Michigan State Police History
Since April 19, 1917, the Michigan State Police has proudly served the citizens of Michigan. From a cavalry of 300 men to a full-service police agency of nearly 2,800 members, the Michigan State Police has proven itself as a world-class leader in law enforcement.
Join us as we prepare to celebrate not only our first century of achievements, but also the people and moments that inspire us to carry on the department’s PROUD tradition of SERVICE through EXCELLENCE, INTEGRITY, and COURTESY into the next 100 years.
History of the MSP
The Michigan Department of State Police began as a temporary, wartime emergency force for the purpose of domestic security during World War I. On April 19, 1917, Governor Albert Sleeper created the Michigan State Troops Permanent Force, (also known as the Michigan State Constabulary). With Colonel Roy C. Vandercook as the first commanding officer, this new force consisted of five Troops of mounted, dismounted and motorized units, totaling 300 men. On March 26, 1919, Public Act 26 reorganized the Constabulary as the permanent, peace-time Michigan State Police.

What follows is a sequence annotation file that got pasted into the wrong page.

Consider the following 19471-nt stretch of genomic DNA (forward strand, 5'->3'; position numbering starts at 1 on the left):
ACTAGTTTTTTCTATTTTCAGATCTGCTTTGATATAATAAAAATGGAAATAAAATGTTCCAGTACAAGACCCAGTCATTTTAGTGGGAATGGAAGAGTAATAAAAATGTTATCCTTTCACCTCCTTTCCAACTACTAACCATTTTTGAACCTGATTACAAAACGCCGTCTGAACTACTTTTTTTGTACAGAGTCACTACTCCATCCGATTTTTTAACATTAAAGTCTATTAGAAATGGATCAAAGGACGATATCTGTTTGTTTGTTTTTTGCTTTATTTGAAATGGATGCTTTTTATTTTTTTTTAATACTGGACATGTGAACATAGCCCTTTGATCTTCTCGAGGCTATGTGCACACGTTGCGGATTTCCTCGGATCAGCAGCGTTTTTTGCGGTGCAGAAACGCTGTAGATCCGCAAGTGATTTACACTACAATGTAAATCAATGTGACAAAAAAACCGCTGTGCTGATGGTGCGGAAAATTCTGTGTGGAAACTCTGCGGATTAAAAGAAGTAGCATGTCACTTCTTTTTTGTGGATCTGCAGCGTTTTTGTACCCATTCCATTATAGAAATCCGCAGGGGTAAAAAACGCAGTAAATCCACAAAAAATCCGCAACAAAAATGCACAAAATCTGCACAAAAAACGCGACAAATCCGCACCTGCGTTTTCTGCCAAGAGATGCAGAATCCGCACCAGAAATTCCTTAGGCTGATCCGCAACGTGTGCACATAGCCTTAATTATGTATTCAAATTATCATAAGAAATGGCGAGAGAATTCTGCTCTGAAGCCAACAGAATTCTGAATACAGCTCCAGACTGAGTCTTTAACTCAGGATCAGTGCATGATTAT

Michigan adopted a new Constitution in 1963, authorizing up to 20 departments. Public Act 380 of 1965 reorganized the Michigan Department of State Police as one of these departments. The Director holds the rank of Colonel and is appointed by the Governor.
Today, the Michigan State Police consists of a modern-day force of law enforcement professionals, using the latest up-to-date training and technology to protect the citizens of Michigan. What was once a cavalry of 300 men now has evolved into one of the leading police agencies of the United States.
The pride and commitment that began back in 1917 continue today to play an important role in the department.